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By Charles Lam
Eric Schlosser is Upton Sinclair with a modem, a muckraker extraordinaire whose 2001 book, Fast Food Nation, became the rare tome that transformed into a mainstream buzzword ala The Man in the Gray Flannel Suit and Catch-22. He'll be speaking in front of Taco Bell's Irvine headquarters this Friday as part of a daylong rally organized by the Florida-based Coalition of Immokalee Workers (CIW). The CIW, you may recall, has urged a boycott of Taco Bell for over two years now, demanding that Taco Bell stop the exploitative labor practices that CIW members—all Mexican, Guatemalan and Haitian immigrants—endure at the hands of Florida growers from whom Taco Bell buys its tomatoes.
Taco Bell officials have maintained throughout the boycott that the company can't be expected to monitor the actions of its contractors and thus has refused to meet with CIW workers. This and other policies, Schlosser says, proves that the world's largest producer of Mexican food treats its workers and customers with even less care than the animals that make up their ground beef.
OC Weekly:The sins you list against Taco Bell inFast Food Nation: using genetically modified corn in its taco shells; advertising to children via the Chihuahua; withholding overtime wages; forcing minors to work illegally past midnight; serving its meals in high school cafeterias; bland food. So, how does Taco Bell rank against other fast-food chains in terms of responsible ownership? Eric Schlosser:Now, the genetically engineered corn thing, I can't hold them responsible for that because that was an accident involving their supplier. As soon as Taco Bell found out, they withdrew it—that wasn't a deliberate policy. The overtime violations, on the other hand, they've never admitted it, but they settled out of court for millions with over 16,000 current and former employees. That shows a pattern of disregard for their workers. And now you can add the exploitation of migrant workers.
For me, in many ways, what's most disturbing is Taco Bell's involvement with the CIW and how they treated them. The allegations of immigrant exploitation weren't brought to their attention last week—the CIW brought this up in the beginning of 2001. When someone comes to you with allegations that your suppliers are using slave labor to gather your products, you'd think there would be an immediate response. But there hasn't been.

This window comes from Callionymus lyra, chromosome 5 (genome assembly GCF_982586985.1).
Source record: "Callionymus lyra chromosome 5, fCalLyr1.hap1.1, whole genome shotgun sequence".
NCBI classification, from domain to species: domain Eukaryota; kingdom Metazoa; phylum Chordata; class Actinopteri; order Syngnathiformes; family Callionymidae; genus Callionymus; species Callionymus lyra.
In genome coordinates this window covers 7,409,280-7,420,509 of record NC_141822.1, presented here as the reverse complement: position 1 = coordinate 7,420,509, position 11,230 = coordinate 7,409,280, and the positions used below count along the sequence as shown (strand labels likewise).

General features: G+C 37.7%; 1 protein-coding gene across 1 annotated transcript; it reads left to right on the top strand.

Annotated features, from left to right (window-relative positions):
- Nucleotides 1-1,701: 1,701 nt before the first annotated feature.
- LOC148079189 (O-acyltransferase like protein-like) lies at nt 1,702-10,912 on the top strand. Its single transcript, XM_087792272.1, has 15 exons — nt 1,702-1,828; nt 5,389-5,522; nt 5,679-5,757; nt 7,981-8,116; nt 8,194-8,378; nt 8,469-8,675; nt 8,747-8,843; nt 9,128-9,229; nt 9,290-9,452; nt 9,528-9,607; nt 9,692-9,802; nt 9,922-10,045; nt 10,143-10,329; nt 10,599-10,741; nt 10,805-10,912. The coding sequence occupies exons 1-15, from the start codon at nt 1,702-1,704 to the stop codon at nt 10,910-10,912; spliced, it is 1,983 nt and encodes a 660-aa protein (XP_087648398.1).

I called Taco Bell executives late last year, seeking their comment on the CIW matter for a new chapter I'm writing for the paperback edition of my latest book, Reefer Madness. They were unwilling to discuss it. They continually say that the actions of their suppliers are none of their business, that it's not their responsibility to take care of those migrant workers. But if you look at their website, you'll see that they have an animal welfare program where they boast that, quote, "we are monitoring our suppliers on an ongoing basis to determine whether our suppliers are using humane procedures for caring for and handling animals they supply to us."
So Taco Bell cares more about animals than humans.
I'm going to read their animal welfare statement this Friday. They've had a fairly strict animal welfare policy for over a year now. But when it comes to human beings, they're going to ask suppliers to monitor themselves? This is unacceptable.
InReefer Madness, you criticize America's dependence on illegal-immigrant labor for agriculture, an issue you had already covered inFast Food Nation in regards to workers in the meatpacking industry. Do you find, then, a correlation between exploited immigrants in the service section and the sub-par food and service practiced at most fast-food chains?
The exploitation of illegal immigrants is the labor model that many modern-day industries decide to imitate. It started in California agriculture and spread across the United States. The fast food chains saw how agriculture functioned. And now it's in fast food chains, which want cheap, very malleable labor. Bush's guest worker program would allow not only farmers but also fast food chains to apply for visas. Fast food chains are using the argument that no Americans would apply for their jobs, that they need to import workers. It's just a horrible idea, which allows for even more exploitation. What these companies should do is simple—they should increase their wages, and service will improve. Do that, and they won't have a shortage of American workers.